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The Edited Read: Post-it Poetry

Just came across an interesting interview on the blog “Little Word Studio” – where Melissa Kandel interviewed a writer based in Hollywood (self-styled as sob), who writes post-it poems and places them around his favourite walking route.  Here’s my quick highlights of what was said – see the full-length interview here.

Why write poetry on Post-its?

  • I went to grad school for directing but fell into writing out of compulsion. I was an English major in undergrad so I have those roots and it takes a ton of money and time to make a movie, where all it takes is a pen and paper to write. I’m currently trying to sell some scripts and get attachments for a movie I’m directing while working on the second draft of the aforementioned novel while also doing a ton of freelance film-related work. Basically, the old Hollywood Hustle.

What is the writing process?

  • Everything is an inspiration. I get hit constantly with little thoughts that I jot down into Notes on my phone, then I’ll try to sit down for a few hours once or twice a week to write them all into a longer word document and re-shape them. In addition, I’ll force myself to write a dozen or so new ones while I’m there and have the time.

Writers you admire?

  • As far as the authors, my lifelong obsessions are James Joyce and Shakespeare. But beyond that we have the other modernists, T.S. Eliot, Virginia Woolf, W.B. Yeats, etc. I love the Romantics: Blake, Shelley, Wordsworth, etc. Let’s see off the top of my head without cheating and looking at the bookshelves 12 inches from me—Carroll. Pynchon. Mark Z. Danielewski!, Fitzgerald, Austen, Auden, Donna Tartt, (OK, cheating now) … Eh— you get the idea. Everyone. I wish I read more philosophy.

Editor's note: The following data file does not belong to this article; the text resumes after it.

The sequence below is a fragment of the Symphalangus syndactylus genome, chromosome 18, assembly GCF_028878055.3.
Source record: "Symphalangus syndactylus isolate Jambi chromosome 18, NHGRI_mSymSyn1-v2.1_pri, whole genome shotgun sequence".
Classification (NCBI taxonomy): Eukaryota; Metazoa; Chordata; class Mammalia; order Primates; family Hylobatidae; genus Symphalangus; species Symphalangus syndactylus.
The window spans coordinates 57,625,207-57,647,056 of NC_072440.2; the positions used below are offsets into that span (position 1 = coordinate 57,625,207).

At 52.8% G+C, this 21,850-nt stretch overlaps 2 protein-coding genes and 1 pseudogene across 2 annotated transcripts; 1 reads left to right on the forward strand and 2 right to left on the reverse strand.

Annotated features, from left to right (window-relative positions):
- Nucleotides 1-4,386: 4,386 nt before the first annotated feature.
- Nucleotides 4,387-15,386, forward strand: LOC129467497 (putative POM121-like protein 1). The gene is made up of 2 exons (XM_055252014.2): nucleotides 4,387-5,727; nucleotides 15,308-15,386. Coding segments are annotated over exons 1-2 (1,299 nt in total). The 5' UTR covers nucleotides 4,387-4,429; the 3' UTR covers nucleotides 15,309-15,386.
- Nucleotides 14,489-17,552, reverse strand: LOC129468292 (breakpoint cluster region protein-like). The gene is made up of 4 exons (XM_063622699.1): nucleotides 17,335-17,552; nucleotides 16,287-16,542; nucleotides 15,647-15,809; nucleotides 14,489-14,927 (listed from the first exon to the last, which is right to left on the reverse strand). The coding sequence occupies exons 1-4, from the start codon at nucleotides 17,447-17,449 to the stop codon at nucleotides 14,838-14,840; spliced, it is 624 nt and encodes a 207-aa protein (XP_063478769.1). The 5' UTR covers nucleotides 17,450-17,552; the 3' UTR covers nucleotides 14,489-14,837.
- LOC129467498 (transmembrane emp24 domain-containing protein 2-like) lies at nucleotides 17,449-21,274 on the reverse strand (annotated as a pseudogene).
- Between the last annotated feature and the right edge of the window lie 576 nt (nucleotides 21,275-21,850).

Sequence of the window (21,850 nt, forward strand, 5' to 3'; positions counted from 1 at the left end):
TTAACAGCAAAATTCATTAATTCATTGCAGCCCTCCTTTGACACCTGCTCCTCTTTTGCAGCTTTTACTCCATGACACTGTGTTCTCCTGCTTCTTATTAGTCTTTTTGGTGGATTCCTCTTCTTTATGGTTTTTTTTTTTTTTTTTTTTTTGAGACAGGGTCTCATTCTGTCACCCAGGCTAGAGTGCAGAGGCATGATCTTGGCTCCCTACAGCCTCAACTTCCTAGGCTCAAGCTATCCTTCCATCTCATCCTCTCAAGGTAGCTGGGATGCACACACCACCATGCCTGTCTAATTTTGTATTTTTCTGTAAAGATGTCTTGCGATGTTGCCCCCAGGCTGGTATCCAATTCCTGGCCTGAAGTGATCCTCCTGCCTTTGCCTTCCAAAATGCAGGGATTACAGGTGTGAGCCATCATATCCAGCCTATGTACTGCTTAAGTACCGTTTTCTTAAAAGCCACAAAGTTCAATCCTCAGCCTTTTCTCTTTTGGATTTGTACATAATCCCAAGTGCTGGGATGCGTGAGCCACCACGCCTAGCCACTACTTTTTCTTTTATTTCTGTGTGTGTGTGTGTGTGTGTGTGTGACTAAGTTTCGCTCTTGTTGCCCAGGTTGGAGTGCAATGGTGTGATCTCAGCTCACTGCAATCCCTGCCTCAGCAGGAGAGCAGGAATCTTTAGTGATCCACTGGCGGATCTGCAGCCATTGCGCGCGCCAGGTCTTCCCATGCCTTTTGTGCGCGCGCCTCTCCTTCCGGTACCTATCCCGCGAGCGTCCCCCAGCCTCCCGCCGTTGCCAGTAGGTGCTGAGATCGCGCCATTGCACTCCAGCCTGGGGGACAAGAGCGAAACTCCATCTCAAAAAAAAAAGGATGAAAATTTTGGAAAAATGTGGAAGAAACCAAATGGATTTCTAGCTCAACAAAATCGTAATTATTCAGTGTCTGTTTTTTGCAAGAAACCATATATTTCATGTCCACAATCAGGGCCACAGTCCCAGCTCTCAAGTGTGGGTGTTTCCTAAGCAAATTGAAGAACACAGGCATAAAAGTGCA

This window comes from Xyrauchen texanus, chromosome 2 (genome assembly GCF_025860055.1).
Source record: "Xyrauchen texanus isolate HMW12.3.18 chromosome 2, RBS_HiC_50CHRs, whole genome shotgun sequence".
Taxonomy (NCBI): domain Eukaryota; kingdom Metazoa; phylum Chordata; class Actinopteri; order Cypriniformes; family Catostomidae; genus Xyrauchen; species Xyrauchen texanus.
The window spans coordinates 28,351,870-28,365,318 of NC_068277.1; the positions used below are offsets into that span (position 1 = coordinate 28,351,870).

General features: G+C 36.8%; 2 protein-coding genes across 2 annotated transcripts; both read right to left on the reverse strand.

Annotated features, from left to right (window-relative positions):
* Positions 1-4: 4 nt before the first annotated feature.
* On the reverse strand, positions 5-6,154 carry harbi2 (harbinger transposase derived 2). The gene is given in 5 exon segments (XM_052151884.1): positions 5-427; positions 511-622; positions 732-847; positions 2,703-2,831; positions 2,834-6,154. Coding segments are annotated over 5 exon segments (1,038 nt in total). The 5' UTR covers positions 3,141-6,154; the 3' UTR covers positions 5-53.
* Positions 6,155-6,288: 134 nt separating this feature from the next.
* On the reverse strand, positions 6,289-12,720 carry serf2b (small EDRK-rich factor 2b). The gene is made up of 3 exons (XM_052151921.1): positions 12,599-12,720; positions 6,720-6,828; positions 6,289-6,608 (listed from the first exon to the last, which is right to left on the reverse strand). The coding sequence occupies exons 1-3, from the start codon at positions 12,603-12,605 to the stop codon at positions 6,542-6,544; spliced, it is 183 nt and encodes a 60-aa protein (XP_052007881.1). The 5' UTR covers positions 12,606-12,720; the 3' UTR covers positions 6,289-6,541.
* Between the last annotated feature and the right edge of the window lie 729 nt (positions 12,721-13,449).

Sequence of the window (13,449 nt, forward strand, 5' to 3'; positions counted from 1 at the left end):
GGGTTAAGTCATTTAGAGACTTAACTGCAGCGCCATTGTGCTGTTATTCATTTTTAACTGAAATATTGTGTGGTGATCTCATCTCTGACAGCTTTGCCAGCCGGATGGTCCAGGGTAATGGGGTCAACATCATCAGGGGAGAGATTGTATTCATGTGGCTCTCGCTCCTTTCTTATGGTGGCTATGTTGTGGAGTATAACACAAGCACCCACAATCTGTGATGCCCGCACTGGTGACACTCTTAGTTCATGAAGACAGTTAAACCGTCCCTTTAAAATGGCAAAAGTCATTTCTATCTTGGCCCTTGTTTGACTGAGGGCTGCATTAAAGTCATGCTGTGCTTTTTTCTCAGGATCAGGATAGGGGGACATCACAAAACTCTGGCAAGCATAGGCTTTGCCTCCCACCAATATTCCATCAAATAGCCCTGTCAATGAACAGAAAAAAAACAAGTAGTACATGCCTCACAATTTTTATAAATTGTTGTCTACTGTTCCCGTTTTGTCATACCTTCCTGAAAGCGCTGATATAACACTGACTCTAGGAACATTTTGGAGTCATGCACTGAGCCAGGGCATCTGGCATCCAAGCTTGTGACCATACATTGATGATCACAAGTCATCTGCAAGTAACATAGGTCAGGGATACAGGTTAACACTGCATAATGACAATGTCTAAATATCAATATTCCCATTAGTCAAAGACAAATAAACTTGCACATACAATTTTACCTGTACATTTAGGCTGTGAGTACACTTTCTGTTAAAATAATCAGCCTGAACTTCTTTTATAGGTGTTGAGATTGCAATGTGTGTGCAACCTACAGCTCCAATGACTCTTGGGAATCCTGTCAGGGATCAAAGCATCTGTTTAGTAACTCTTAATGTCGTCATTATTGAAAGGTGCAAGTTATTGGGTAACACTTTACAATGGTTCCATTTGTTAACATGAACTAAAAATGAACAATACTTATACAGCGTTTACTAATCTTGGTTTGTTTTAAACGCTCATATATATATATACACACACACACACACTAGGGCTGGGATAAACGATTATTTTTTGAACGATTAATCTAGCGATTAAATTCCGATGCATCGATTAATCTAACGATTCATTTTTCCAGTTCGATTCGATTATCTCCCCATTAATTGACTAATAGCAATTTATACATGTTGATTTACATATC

Creative Takeaway

This week’s challenge: follow sob’s writing process, making short notes of words/phrases during the week, then sit down for an hour or two and stick with it until you get about 20 phrases.  Then write them on post-its and/or instagram.

Or if you like the physical texture of paper and pen – write them on postcards and post to friends.

 

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“They give pause”

I found a beautiful tiny poem/book at my recent visit to the Scottish Poetry Library. Poems for All make tiny little beautiful books with a gorgeous picture and one brief poem inside.  See them being made in this short poem, as their producer (a bookshop owner) describes why he does this – and how.  He then gives them away for free.  Describing himself as a shy person, he is not keen on approaching strangers, but simply leaves his little book-lets in public places where people can choose to pick them up.  These can be quite widespread – they are made in California and I got mine in Edinburgh.

“Based in California, Poems-For-All has also taken root in Scotland. We’ve been scattering like seeds little books of poetry for the last several years during the St. Andrews International Poetry Festival (StAnza) and at other events and locations throughout the country. We welcome submissions from poets who would like to be part of our sma buiks, wee poems effort in Scotland.”

Photography and democracy

This interesting website has just put its own words and pictures into print as a book

http://www.nocaptionneeded.com/

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The Public Image argues for a fundamental shift in understanding photography and public culture. In place of suspicions about photography’s capacity for distraction, deception, and manipulation, we suggest how it can provide resources for democratic communication and thoughtful reflection about contemporary social problems.